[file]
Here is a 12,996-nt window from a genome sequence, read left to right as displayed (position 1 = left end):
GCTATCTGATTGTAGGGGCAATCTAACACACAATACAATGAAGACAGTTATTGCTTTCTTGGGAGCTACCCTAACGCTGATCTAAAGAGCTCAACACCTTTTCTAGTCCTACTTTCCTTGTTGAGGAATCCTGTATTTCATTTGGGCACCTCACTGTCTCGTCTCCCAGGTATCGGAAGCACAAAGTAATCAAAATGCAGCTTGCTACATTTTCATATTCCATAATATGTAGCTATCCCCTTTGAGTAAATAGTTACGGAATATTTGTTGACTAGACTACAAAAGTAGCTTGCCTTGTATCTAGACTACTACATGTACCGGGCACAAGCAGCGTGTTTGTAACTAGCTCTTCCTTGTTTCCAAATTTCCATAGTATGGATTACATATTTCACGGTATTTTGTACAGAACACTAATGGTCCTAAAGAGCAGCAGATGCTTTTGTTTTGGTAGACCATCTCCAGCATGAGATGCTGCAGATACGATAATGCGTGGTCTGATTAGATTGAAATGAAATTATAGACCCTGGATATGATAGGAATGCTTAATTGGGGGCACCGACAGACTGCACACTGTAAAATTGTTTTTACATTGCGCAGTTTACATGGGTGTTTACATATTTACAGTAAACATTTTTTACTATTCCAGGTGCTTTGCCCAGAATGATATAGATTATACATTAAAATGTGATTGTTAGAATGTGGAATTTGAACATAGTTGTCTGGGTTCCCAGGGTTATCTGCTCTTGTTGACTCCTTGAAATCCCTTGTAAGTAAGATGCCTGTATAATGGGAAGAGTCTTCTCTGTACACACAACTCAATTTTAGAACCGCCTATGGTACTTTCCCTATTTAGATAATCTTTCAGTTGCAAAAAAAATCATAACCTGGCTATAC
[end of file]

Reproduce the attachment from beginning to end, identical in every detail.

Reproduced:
Here is a 12,996-nt window from a genome sequence, read left to right as displayed (position 1 = left end):
GCTATCTGATTGTAGGGGCAATCTAACACACAATACAATGAAGACAGTTATTGCTTTCTTGGGAGCTACCCTAACGCTGATCTAAAGAGCTCAACACCTTTTCTAGTCCTACTTTCCTTGTTGAGGAATCCTGTATTTCATTTGGGCACCTCACTGTCTCGTCTCCCAGGTATCGGAAGCACAAAGTAATCAAAATGCAGCTTGCTACATTTTCATATTCCATAATATGTAGCTATCCCCTTTGAGTAAATAGTTACGGAATATTTGTTGACTAGACTACAAAAGTAGCTTGCCTTGTATCTAGACTACTACATGTACCGGGCACAAGCAGCGTGTTTGTAACTAGCTCTTCCTTGTTTCCAAATTTCCATAGTATGGATTACATATTTCACGGTATTTTGTACAGAACACTAATGGTCCTAAAGAGCAGCAGATGCTTTTGTTTTGGTAGACCATCTCCAGCATGAGATGCTGCAGATACGATAATGCGTGGTCTGATTAGATTGAAATGAAATTATAGACCCTGGATATGATAGGAATGCTTAATTGGGGGCACCGACAGACTGCACACTGTAAAATTGTTTTTACATTGCGCAGTTTACATGGGTGTTTACATATTTACAGTAAACATTTTTTACTATTCCAGGTGCTTTGCCCAGAATGATATAGATTATACATTAAAATGTGATTGTTAGAATGTGGAATTTGAACATAGTTGTCTGGGTTCCCAGGGTTATCTGCTCTTGTTGACTCCTTGAAATCCCTTGTAAGTAAGATGCCTGTATAATGGGAAGAGTCTTCTCTGTACACACAACTCAATTTTAGAACCGCCTATGGTACTTTCCCTATTTAGATAATCTTTCAGTTGCAAAAAAAATCATAACCTGGCTATAC